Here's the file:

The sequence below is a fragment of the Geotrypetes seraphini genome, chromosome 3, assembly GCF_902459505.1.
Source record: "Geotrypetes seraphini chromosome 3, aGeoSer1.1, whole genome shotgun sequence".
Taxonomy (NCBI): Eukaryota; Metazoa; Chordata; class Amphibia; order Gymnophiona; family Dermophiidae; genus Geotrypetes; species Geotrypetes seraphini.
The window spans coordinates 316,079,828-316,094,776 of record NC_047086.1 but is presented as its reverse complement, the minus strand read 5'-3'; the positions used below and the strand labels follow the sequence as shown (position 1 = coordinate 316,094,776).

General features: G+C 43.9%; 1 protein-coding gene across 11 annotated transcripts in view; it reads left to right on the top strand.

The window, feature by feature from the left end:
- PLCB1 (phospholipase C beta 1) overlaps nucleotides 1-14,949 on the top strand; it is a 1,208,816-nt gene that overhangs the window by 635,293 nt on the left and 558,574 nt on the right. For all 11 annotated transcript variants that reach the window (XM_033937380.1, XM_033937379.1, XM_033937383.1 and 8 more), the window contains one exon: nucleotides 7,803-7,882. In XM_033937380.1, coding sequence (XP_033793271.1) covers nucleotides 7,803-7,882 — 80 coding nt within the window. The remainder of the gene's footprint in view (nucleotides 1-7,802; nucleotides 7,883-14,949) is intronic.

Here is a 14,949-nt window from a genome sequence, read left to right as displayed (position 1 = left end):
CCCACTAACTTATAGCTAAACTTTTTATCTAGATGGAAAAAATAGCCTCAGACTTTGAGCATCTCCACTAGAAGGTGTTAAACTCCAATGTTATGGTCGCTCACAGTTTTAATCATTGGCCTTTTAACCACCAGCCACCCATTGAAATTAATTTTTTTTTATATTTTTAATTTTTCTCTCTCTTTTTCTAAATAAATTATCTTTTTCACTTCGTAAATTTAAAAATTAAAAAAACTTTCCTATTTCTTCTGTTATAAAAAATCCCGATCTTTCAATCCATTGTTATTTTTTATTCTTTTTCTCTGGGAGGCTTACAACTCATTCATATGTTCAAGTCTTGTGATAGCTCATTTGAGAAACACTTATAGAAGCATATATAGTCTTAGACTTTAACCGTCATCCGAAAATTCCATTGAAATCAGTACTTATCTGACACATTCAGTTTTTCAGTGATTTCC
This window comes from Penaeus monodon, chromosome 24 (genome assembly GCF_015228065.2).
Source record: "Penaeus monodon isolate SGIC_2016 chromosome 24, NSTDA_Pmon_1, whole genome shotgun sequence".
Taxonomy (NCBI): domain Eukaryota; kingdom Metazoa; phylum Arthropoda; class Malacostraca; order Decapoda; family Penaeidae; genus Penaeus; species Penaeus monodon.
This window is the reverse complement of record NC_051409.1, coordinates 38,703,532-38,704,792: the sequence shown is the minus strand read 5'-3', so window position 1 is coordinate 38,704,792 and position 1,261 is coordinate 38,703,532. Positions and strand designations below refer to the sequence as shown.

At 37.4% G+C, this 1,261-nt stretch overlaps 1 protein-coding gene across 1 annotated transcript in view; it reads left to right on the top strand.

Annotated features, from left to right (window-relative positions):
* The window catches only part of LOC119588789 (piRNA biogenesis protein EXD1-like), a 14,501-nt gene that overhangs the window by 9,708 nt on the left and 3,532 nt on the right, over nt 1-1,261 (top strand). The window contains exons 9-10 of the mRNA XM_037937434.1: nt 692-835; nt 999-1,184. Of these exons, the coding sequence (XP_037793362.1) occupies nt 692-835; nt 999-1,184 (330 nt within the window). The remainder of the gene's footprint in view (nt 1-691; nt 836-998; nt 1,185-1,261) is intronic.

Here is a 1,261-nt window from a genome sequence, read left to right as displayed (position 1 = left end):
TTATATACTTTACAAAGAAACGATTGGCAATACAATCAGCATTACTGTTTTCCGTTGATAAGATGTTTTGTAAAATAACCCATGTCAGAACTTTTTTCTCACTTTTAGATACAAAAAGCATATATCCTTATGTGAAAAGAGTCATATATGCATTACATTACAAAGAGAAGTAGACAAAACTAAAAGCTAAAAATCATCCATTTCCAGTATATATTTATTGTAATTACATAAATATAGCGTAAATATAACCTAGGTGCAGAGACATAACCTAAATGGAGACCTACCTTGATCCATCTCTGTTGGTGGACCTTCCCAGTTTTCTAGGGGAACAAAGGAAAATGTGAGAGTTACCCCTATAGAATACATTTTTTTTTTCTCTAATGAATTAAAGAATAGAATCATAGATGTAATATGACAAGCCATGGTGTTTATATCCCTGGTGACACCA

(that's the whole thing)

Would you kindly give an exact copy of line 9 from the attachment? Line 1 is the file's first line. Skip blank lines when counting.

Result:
CCCACTAACTTATAGCTAAACTTTTTATCTAGATGGAAAAAATAGCCTCAGACTTTGAGCATCTCCACTAGAAGGTGTTAAACTCCAATGTTATGGTCGCTCACAGTTTTAATCATTGGCCTTTTAACCACCAGCCACCCATTGAAATTAATTTTTTTTTATATTTTTAATTTTTCTCTCTCTTTTTCTAAATAAATTATCTTTTTCACTTCGTAAATTTAAAAATTAAAAAAACTTTCCTATTTCTTCTGTTATAAAAAATCCCGATCTTTCAATCCATTGTTATTTTTTATTCTTTTTCTCTGGGAGGCTTACAACTCATTCATATGTTCAAGTCTTGTGATAGCTCATTTGAGAAACACTTATAGAAGCATATATAGTCTTAGACTTTAACCGTCATCCGAAAATTCCATTGAAATCAGTACTTATCTGACACATTCAGTTTTTCAGTGATTTCC